The globe’s largest media group AOL Time Warner is reportedly mulling an internal proposal to excise the unpropitious initials AOL from its corporate branding.

The proposal comes not from disgruntled members of the Time Warner faction but from within the America Online division itself. From the horse’s mouth, in fact.

Jonathan Miller, chairman/ceo of the AOL division had been tasked by group ceo Richard Parsons to assess the impact of the brand name both on the parent company and AOL itself. And according to the Financial Times, the former has urged his boss “to give me back my brand”.

Miller, who took the AOL hotseat last year, believes that the name change would underscore AOL’s divisional ranking within the company. But, argues the FT, it is also likely to be seen as a tacit admission that the $160 million mega-merger of AOL with Time Warner in January 2000 is a spectacular failure”.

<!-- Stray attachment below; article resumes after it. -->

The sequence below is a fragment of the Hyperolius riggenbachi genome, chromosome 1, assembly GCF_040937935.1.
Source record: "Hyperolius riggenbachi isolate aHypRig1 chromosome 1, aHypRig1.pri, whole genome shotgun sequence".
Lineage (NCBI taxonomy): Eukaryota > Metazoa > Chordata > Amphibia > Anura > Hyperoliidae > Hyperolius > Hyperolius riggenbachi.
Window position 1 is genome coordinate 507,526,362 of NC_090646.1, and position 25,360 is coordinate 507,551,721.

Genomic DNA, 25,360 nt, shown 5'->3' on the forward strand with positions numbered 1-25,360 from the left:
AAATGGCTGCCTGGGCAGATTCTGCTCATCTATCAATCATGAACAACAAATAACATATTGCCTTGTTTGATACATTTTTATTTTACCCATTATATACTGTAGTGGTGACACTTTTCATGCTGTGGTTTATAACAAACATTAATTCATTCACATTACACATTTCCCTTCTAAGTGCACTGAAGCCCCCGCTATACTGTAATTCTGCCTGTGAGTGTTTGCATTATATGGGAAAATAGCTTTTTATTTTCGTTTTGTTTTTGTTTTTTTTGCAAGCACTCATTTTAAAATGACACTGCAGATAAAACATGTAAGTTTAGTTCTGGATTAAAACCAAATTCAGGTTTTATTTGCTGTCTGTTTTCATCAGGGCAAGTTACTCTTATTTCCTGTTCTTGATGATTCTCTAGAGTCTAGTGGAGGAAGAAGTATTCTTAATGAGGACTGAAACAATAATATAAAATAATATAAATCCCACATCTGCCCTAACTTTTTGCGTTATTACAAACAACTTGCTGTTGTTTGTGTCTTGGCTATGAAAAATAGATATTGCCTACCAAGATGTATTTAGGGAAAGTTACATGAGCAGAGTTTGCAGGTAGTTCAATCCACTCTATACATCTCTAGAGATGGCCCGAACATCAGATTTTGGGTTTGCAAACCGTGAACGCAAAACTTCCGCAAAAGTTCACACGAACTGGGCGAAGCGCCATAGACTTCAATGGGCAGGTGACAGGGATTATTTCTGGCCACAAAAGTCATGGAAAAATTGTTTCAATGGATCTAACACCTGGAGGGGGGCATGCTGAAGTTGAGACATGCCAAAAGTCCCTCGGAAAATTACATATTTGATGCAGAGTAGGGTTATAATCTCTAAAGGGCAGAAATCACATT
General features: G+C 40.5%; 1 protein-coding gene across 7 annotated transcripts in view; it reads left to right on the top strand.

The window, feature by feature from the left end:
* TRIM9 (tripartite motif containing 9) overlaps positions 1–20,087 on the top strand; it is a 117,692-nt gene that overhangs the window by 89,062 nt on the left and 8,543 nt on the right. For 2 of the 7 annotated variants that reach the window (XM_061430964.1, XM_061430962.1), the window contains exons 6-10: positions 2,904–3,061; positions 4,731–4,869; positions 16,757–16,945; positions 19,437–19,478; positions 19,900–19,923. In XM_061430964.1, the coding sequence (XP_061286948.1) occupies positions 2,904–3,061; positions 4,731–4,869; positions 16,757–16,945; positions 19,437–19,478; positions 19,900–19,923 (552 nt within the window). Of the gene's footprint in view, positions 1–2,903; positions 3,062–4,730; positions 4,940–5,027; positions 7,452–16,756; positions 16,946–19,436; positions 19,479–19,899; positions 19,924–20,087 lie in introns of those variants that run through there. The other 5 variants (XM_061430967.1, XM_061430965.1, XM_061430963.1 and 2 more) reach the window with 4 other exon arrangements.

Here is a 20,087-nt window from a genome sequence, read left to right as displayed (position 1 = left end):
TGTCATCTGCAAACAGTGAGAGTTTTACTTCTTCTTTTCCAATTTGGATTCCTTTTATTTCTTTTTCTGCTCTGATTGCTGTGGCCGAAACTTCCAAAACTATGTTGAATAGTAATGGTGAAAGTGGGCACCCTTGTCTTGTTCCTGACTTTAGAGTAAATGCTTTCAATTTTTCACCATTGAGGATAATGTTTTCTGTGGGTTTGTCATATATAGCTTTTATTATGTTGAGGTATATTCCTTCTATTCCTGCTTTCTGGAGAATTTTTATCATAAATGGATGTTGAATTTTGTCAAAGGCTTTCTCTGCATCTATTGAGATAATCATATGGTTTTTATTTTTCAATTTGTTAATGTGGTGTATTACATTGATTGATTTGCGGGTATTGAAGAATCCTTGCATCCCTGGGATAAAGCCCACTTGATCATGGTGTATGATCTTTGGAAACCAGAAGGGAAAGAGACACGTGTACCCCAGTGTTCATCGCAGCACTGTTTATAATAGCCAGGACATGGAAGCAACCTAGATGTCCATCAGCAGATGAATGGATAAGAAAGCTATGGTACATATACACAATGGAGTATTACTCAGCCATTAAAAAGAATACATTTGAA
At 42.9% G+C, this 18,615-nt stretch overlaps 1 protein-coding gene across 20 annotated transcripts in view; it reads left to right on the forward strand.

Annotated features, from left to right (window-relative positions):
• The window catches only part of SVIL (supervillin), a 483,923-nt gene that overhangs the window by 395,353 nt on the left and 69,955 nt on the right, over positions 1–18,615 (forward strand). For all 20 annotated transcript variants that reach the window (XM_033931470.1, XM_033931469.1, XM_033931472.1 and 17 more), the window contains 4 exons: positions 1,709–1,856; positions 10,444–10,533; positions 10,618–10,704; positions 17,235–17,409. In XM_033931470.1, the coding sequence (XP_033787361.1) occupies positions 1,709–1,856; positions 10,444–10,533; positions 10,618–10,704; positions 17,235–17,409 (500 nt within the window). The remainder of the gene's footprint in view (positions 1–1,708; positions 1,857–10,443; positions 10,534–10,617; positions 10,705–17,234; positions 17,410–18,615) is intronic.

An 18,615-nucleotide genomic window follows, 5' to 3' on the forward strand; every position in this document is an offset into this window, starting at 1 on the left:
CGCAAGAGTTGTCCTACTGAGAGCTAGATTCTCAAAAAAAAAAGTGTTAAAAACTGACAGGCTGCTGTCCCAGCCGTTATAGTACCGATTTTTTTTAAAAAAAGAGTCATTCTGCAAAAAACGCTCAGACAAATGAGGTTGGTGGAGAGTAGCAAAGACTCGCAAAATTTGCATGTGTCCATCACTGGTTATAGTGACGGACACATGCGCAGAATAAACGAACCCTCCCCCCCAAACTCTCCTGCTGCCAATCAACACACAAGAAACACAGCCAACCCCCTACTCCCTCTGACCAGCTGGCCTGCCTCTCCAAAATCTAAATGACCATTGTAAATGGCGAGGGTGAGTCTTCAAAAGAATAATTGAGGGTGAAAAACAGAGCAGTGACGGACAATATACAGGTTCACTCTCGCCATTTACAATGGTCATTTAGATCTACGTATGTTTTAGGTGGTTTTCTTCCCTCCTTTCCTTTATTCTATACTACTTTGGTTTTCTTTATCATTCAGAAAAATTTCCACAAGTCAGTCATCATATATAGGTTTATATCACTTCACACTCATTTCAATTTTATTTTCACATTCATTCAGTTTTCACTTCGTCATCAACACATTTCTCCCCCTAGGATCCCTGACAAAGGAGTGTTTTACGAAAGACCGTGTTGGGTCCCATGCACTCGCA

However, three years is not a long period to reap the harvest of the massive merger given its complexity and enormity, and WAMN is reminded of Mark Twain’s famed comment on reading his premature obituary: “Reports of my death have been greatly exaggerated.”

Nevertheless, no former AOL executives remain within the group’s senior ranks and three of the four most senior AOL honchos at the time of the merger (chairman Steve Case, chief executive Gerald Levin and co-chief operating officer Bob Pittman) have already walked the plank.

Furthermore, the Time Warner faction has long fought against the continued inclusion of AOL in the group’s corporate title, believing that it spotlights the underperforming America Online division to the detriment of robust performances by the group’s Warner Brothers film studio and its cable networks.

Data sourced from: Financial Times; additional content by WARC staff